Seeing with your brain
Donohue, Cohen, & Cronin show that mantis shrimp have functional photoreceptors in their brains, adding to the long list of animals that express opsins in unintuitive places (including abdomens, feet and genitals).
The currently unsurpassed diversity of photoreceptors found in the eyes of stomatopods, or mantis shrimps, is achieved through a variety of opsin-based visual pigments and optical filters. However, the presence of extraocular photoreceptors in these crustaceans is undescribed. Opsins have been found in extraocular tissues across animal taxa, but their functions are often unknown. Here, we show that the mantis shrimp Neogonodactylus oerstedii has functional cerebral photoreceptors, which expands the suite of mechanisms by which mantis shrimp sense light. Illumination of extraocular photoreceptors elicits behaviors akin to common arthropod escape responses, which persist in blinded individuals. The anterior central nervous system, which is illuminated when a mantis shrimp’s cephalothorax protrudes from its burrow to search for predators, prey, or mates, appears to be photosensitive and to feature two types of opsin-based, potentially histaminergic photoreceptors. A pigmented ventral eye that may be capable of color discrimination extends from the cerebral ganglion, or brain, against the transparent outer carapace, and exhibits a rapid electrical response when illuminated. Additionally, opsins and histamine are expressed in several locations of the eyestalks and cerebral ganglion, where any photoresponses could contribute to shelter-seeking behaviors and other functions.
Version 1.4 of pavo is working its way through CRAN, and will become available over the next day or so. Lots of tweaks and fixes:
- getspec() can now read OceanOptics
- added the visual system of Ctenophorous ornatus, the (trichromatic) ornate dragon lizard
- getspecf (and the argument fast = TRUE in getspec) have been deprecated
- summary.rspec() returned incorrect values for S7. If you use S7, please re-run your analyses
MINOR FEATURES AND BUG FIXES
- summary.rspec() now properly outputs
NA for monotonically decreasing spectra
- fixed warning when subset.rspec was provided with a logical vector
- fixed harmless warning when summary.colspace() was used on a tcs object
by argument in merge.rspec() is no longer ignored
- fixed bug in voloverlap() when plot = TRUE
- fixed bug in vismodel() when transmission has more than one column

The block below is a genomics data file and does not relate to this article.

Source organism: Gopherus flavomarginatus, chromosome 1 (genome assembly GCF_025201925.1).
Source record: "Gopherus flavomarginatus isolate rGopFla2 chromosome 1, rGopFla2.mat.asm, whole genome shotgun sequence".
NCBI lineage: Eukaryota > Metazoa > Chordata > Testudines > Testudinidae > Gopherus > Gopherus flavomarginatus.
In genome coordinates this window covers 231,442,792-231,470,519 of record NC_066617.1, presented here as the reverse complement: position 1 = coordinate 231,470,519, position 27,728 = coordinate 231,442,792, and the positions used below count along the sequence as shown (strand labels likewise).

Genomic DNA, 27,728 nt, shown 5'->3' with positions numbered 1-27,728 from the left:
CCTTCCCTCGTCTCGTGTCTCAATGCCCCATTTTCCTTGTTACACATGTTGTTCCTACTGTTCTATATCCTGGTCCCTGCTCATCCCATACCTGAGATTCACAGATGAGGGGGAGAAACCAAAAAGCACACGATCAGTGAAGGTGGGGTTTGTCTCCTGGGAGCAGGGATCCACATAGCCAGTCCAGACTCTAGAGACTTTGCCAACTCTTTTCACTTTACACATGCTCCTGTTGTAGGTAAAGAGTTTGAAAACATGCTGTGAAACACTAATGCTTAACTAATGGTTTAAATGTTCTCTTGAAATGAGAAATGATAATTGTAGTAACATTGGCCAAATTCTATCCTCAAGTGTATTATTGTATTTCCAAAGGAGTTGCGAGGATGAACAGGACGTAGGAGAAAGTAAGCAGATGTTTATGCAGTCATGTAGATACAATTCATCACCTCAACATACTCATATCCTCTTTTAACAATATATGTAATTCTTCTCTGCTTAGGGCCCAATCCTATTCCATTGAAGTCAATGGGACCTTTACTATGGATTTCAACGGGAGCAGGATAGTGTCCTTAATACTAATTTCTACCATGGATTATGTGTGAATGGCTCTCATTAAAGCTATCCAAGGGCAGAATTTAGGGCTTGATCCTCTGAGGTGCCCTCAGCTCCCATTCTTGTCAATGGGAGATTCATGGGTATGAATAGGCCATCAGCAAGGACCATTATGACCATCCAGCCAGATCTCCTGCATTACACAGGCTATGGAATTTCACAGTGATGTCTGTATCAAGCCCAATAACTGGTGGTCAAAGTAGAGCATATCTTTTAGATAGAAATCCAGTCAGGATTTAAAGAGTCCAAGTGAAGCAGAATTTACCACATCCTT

- fixed bug in vismodel() that applied von Kries correction to achromatic channel
- added argument fill=FALSE in voloverlap()
- fixed bug in jndplot() when suppressing the plotting of arrows
- better handling of subset data when using summary.colspace() and summary.vismodel()
- fixed bug in coldist() when
noise = "quantum" and
achro = TRUE were used
- fixed bug in jndplot() when
arrow = "none" and
achro = TRUE
- spec2rgb() now takes into account the 390-400 nm wavelength range into account when possible
- as.rspec() no longer fails with tibbles
- bin option of procspec() now works for all values of bins
- non-relative quantum catches from dataframe object were not correctly scaled in “di”, “tri”, “categorical” and “coc” colspaces
- fixed a bug in colspace where it would incorrectly infer a preference for a general trichromatic space, when a cie model is more appropriate
- fixed a bug so that cie color matching functions can be more easily be used in a general trichromatic space (i.e. maxwell triangle)
1.1-billion-year-old porphyrins establish a marine ecosystem dominated by bacterial primary producers
The oceans of Earth’s middle age, 1.8–0.8 billion years ago, were devoid of animal-like life. According to one hypothesis, the emergence of large, active organisms was restrained by the limited supply of large food particles such as algae. Through the discovery of molecular fossils of the photopigment chlorophyll in 1.1-billion-year-old marine sedimentary rocks, we were able to quantify the abundance of different phototrophs. The nitrogen isotopic values of the fossil pigments showed that the oceans were dominated by cyanobacteria, while larger planktonic algae were scarce. This supports the hypothesis that small cells at the base of the food chain limited the flow of energy to higher trophic levels, potentially retarding the emergence of large and complex life.
Robots can learn a lot from nature if they want to ‘see’ the world, via The Conversation:
To model a biological system and make it useful for robots, you typically need to understand both the behavioural and neural basis of that vision system. The behavioural component is what you observe the animal doing and how that behaviour changes when you mess with what it can see, for example by trying different configurations of landmarks. The neural components are the circuits in the animal’s brain underlying visual learning for tasks, such as navigation.
Applications for The University of Sydney Postdoctoral Fellowships are now open for expressions of interest! It’s a wonderful place to work and live, and the fellowships offer generous support.